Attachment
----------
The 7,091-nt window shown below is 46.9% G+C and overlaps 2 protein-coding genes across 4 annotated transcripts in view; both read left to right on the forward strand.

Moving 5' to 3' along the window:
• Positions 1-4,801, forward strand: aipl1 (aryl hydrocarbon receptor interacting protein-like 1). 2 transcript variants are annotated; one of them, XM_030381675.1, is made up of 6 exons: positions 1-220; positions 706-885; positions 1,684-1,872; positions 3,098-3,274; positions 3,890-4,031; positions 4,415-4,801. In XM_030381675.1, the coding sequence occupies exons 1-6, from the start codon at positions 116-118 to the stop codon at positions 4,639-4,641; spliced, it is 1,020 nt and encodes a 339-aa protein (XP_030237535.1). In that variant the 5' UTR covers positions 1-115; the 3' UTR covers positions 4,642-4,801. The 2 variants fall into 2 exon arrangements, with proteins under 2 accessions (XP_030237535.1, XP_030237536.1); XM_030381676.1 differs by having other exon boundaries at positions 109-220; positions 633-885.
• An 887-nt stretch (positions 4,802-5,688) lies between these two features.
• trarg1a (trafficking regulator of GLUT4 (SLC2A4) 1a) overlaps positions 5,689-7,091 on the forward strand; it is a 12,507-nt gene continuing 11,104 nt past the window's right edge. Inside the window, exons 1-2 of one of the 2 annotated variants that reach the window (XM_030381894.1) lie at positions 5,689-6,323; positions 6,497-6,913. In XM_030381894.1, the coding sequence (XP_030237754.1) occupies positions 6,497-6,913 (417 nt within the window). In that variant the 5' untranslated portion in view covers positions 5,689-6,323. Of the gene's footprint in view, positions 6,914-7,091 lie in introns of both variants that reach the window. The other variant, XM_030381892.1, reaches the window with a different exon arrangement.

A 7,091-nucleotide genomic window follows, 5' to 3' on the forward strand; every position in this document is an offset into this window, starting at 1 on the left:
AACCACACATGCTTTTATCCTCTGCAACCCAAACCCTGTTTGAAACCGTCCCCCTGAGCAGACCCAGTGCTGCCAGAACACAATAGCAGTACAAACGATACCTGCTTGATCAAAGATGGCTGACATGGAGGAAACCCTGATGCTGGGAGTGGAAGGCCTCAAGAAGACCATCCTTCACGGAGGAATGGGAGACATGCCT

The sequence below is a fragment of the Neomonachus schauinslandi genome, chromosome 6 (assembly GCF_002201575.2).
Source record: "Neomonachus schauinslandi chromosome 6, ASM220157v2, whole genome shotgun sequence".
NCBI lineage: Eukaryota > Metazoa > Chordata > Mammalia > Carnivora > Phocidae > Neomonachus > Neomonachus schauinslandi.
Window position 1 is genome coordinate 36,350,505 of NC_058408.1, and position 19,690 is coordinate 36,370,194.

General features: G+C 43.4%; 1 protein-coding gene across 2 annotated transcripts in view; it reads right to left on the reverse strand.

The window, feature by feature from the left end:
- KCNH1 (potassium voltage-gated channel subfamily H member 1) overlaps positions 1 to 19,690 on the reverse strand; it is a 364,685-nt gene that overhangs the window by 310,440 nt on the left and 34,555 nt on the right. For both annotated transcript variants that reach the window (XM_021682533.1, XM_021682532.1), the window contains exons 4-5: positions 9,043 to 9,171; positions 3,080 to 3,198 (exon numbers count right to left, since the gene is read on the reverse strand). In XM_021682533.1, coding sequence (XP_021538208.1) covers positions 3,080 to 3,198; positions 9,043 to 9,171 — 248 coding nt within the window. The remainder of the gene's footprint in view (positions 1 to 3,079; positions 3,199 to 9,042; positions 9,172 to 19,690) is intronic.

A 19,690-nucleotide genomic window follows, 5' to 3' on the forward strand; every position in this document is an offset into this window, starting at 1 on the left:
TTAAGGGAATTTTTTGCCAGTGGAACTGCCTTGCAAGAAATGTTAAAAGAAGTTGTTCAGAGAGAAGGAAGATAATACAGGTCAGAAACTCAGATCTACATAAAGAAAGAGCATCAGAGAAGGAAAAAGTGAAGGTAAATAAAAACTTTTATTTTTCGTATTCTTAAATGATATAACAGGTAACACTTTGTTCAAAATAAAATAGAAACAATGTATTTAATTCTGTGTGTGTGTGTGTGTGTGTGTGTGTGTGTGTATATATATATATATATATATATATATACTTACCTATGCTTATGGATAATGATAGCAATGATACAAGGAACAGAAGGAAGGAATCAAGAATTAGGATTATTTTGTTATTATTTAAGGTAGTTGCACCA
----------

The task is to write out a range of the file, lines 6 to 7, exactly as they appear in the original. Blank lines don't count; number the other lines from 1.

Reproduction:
A 7,091-nucleotide genomic window follows, 5' to 3' on the forward strand; every position in this document is an offset into this window, starting at 1 on the left:
AACCACACATGCTTTTATCCTCTGCAACCCAAACCCTGTTTGAAACCGTCCCCCTGAGCAGACCCAGTGCTGCCAGAACACAATAGCAGTACAAACGATACCTGCTTGATCAAAGATGGCTGACATGGAGGAAACCCTGATGCTGGGAGTGGAAGGCCTCAAGAAGACCATCCTTCACGGAGGAATGGGAGACATGCCT